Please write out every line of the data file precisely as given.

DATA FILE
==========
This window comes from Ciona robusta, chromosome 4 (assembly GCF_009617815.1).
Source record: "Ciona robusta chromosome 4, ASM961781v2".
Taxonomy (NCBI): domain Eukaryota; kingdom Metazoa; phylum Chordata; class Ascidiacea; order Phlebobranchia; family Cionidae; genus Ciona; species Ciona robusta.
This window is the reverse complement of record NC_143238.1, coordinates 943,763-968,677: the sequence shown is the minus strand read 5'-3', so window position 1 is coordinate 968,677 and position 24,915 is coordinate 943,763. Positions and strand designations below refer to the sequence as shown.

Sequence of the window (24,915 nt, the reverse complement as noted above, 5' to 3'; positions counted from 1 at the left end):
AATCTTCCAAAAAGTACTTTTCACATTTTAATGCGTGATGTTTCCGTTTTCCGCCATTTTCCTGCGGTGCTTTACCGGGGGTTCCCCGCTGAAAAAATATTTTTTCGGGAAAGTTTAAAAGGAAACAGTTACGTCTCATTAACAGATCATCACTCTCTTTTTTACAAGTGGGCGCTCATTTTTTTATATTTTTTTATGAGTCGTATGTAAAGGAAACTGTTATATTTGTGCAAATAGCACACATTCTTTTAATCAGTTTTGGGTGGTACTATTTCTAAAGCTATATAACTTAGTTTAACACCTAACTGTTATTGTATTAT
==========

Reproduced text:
This window comes from Ciona robusta, chromosome 4 (assembly GCF_009617815.1).
Source record: "Ciona robusta chromosome 4, ASM961781v2".
Taxonomy (NCBI): domain Eukaryota; kingdom Metazoa; phylum Chordata; class Ascidiacea; order Phlebobranchia; family Cionidae; genus Ciona; species Ciona robusta.
This window is the reverse complement of record NC_143238.1, coordinates 943,763-968,677: the sequence shown is the minus strand read 5'-3', so window position 1 is coordinate 968,677 and position 24,915 is coordinate 943,763. Positions and strand designations below refer to the sequence as shown.

Sequence of the window (24,915 nt, the reverse complement as noted above, 5' to 3'; positions counted from 1 at the left end):
AATCTTCCAAAAAGTACTTTTCACATTTTAATGCGTGATGTTTCCGTTTTCCGCCATTTTCCTGCGGTGCTTTACCGGGGGTTCCCCGCTGAAAAAATATTTTTTCGGGAAAGTTTAAAAGGAAACAGTTACGTCTCATTAACAGATCATCACTCTCTTTTTTACAAGTGGGCGCTCATTTTTTTATATTTTTTTATGAGTCGTATGTAAAGGAAACTGTTATATTTGTGCAAATAGCACACATTCTTTTAATCAGTTTTGGGTGGTACTATTTCTAAAGCTATATAACTTAGTTTAACACCTAACTGTTATTGTATTAT